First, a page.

Monday, January 17, 2011

Max Klinger's Lebanese Love Stew

First, a few words about the name of this soup... The "Lebanese" part is because the soup this was originally supposed to be is a traditional Lebanese recipe. The "Max Klinger" part is because this soup is a complete screw-up. (If you don't know who Max Klinger is, shame on you.) I started cooking before I checked the cabinets for the recipe ingredients, and almost immediately I had to punt. I won't bore you with the numerous substitutions I made, or the things I added simply on a whim, but the end result is a soup so far removed from the recipe it was supposed to be that it's something entirely new. I have no idea if anything about this soup is still Lebanese, but it turned out pretty darn good!

Yield: 6-8 servings
Start to finish: 30 minutes

Max Klinger's Lebanese Love Stew
1 large leek, white and light green parts only, halved and thinly sliced
2-3 cloves garlic, minced
1 T olive oil
1 T salt
1 C lentils (dry)
8 C water or vegetable broth (important: if you use broth, make sure it's low sodium or reduce/eliminate the salt above)
2 carrots, thinly sliced
2 Yukon gold potatoes, diced
4 C baby spinach
1 T coriander
1 t cinnamon
salt to taste (be sure to taste!)
1/4 C lemon juice, or 1 lemon, sliced

1. In a stock pot, saute the leeks and garlic in the olive oil until the leeks are softened, about 5 minutes. Add the salt and stir well.
2. Add the lentils and saute for 1 minute.
3. Add water/broth, carrots, and potatoes. Bring to a boil over high heat, then cover, reduce heat to medium-low, and simmer for 15 minutes until lentils are softened.
4. Stir in spinach, coriander, and cinnamon, and simmer for another 10 minutes.
5. Add a splash of lemon juice to each bowl before serving (squeeze 1 slice of lemon into each bowl, or stir in about 1/2 t bottled juice).

Tuesday, January 11, 2011

Not-So-Chunky Monkey Oatmeal

It's freezing here. Actually, it's much worse than that: We're lucky if we see freezing as our high for the day. To warm me up, I've been eating a lot of oatmeal for breakfast lately. I know oatmeal isn't all that exciting, and it's not all that sexy (although it makes a really nice facial), but it is hearty and healthy. The one thing it very often isn't is tasty. To avoid the dreaded library paste glop, I recommend either the ironically sinful Amish treat of baked oatmeal or one of these tasty variations. This is a quick breakfast, but to save even more time I usually assemble all the dry ingredients in the bowl the night before.

Start to finish: 5 minutes
Servings: 1

Note 1: This symbol (*) means the amount is approximate. I just lightly cover the surface of the oatmeal with these ingredients.
Note 2: Don't omit the cinnamon. Everything is better with cinnamon.
Note 3: The peanut butter gives a nice shot of protein. You can add a little calcium, too, by sprinkling some powdered milk over the oatmeal.

Not-So-Chunky Monkey Oatmeal
1/2 C rolled oats, preferably organic, not the quick kind
1 t* ground flax seed
1/2 t* cinnamon
1 small banana
1-3 t peanut butter (amount depending on personal taste, and creamy is always best)
1 C water

1. Measure oats into a microwave-safe bowl.
2. Lightly cover the surface of the oats with ground flax seed and cinnamon, or measure them if you're feeling confident about those amounts.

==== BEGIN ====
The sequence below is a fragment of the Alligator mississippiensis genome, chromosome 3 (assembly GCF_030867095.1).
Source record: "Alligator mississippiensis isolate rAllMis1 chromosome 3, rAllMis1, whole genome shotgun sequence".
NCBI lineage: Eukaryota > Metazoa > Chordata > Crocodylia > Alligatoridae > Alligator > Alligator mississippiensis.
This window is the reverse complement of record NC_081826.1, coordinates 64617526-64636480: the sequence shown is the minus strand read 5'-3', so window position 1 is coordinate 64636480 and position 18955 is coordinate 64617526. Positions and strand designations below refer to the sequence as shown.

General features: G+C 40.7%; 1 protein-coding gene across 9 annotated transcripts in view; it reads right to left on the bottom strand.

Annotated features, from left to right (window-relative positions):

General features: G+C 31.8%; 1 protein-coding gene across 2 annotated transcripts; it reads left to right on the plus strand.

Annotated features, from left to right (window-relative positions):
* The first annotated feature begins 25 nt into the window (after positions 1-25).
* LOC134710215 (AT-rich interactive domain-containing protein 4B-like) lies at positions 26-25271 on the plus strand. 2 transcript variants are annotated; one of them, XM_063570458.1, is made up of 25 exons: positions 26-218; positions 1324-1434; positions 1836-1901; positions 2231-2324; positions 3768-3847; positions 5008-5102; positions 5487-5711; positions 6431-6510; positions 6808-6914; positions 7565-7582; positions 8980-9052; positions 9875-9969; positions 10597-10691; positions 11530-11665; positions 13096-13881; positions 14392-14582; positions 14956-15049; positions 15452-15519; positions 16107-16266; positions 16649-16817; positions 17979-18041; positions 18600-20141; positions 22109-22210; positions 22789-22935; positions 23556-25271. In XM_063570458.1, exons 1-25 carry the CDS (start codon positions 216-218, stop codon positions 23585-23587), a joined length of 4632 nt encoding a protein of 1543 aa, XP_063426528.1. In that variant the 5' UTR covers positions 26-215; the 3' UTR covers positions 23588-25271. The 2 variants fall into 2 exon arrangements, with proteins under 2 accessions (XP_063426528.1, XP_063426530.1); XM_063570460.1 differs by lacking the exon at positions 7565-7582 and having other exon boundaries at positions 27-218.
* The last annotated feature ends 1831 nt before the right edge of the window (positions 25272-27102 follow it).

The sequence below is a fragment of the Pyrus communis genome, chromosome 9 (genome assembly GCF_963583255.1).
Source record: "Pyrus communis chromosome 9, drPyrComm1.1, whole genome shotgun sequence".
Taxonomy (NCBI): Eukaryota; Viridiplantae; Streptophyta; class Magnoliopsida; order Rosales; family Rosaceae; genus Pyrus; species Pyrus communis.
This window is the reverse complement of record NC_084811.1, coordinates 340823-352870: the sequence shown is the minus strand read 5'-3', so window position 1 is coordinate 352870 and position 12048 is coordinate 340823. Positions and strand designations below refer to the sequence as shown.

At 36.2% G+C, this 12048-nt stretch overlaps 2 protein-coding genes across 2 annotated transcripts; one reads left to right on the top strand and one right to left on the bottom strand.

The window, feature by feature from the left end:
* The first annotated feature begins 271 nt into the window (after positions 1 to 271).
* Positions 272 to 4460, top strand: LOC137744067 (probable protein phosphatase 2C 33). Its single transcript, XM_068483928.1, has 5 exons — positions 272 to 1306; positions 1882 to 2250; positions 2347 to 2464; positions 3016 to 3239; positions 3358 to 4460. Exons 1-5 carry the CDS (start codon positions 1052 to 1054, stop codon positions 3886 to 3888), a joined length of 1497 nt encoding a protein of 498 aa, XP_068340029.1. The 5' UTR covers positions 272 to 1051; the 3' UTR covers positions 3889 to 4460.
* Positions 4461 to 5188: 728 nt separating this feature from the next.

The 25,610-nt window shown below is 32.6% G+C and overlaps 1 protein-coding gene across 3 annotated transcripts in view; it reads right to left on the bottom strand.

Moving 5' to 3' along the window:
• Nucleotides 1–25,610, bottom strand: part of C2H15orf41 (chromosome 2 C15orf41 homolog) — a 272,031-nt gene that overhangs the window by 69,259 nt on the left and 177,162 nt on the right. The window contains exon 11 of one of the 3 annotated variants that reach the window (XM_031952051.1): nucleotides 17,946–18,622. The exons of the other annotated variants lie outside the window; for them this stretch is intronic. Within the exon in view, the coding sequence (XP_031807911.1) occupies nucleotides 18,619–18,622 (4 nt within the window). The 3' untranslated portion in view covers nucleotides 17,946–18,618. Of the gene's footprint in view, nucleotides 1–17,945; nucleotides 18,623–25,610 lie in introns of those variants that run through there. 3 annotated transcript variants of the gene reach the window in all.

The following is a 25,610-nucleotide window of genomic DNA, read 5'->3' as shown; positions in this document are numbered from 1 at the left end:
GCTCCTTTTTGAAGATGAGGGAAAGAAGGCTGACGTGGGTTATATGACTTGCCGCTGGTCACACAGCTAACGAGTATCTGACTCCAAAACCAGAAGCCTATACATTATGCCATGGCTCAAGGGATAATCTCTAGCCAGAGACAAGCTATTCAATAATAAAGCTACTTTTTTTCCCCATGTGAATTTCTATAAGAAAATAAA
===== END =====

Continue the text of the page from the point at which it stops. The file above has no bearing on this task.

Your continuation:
3. Slice the banana into the oats and top with a dollop of peanut butter.
4. Add water.
5. Microwave for 1 minute. Stir. Continue microwaving for 30 seconds at a time, then stirring, until oatmeal reaches desired consistency. I like mine pretty thick, and it usually takes me about 2 minutes.
6. Stir the oatmeal well. The banana should fall apart and add a luscious creaminess, and the peanut butter will be melty and gooey, in the best possible way.

PB&A Oatmeal
Follow the directions above, except substitute half an apple, diced, for the banana and add 1 teaspoon of brown sugar. I usually use Granny Smith, but any good, crisp apple works.

Sunday, January 2, 2011

Resolution Soup

Okay, we've had our fun over the holidays. We've played with all our new toys, behaved mildly inappropriately at some public gathering, and we've realized that our jeans are a little more snug than they were before Thanksgiving. Now it's time to stow the Christmas decorations in the garage and get back to real life. To that end, I give you tonight's invention: Resolution Soup. It's a variation on one of my favorite quick soups, based on a combination of what was in the fridge and what would be super healthy. Kale's a nutritional powerhouse, broccoli fights cancer, beans are full of fiber, garlic lowers your cholesterol, and Tofurkey... Well, Tofurkey is a little sketchy, but I wanted something to take the place of the turkey kielbasa I usually use. I didn't measure as I cooked, so I'm guesstimating at these amounts, but my result was so yummy I don't think you could go far wrong.

Note: This soup is vegan, but you can easily carnivorize it without adversely affecting the healthiness. Just use chicken broth and turkey sausage in place of my veg ingredients.

Servings: 6-8
Start to finish: 30 minutes

Resolution Soup
1/2 large onion (or 1 smallish onion), diced
1 clove garlic, minced
2 T olive oil
1 package Tofurkey Italian-style sausage, sliced
4 C vegetable broth
1 can cannelini beans, with liquid
4 C kale, chopped roughly (I used about 6 handsful - roughly half a bunch of kale)
2 C broccoli (again, a gross approximation of what I had left over)
2 t Italian seasoning
dash red pepper flakes
salt and pepper to taste (but I doubt you'll need either)

1. In a stock pot, saute onion and garlic in olive oil until onion is slightly softened.
2. Add sausage and saute for about 3 minutes or until sausage is slightly browned if using meat sausage, stirring frequently.
3. Add all the other ingredients to the pot. Simmer for about 15 minutes, until broccoli and kale are softened but not mushy.
4. Serve with good crusty bread or on its own.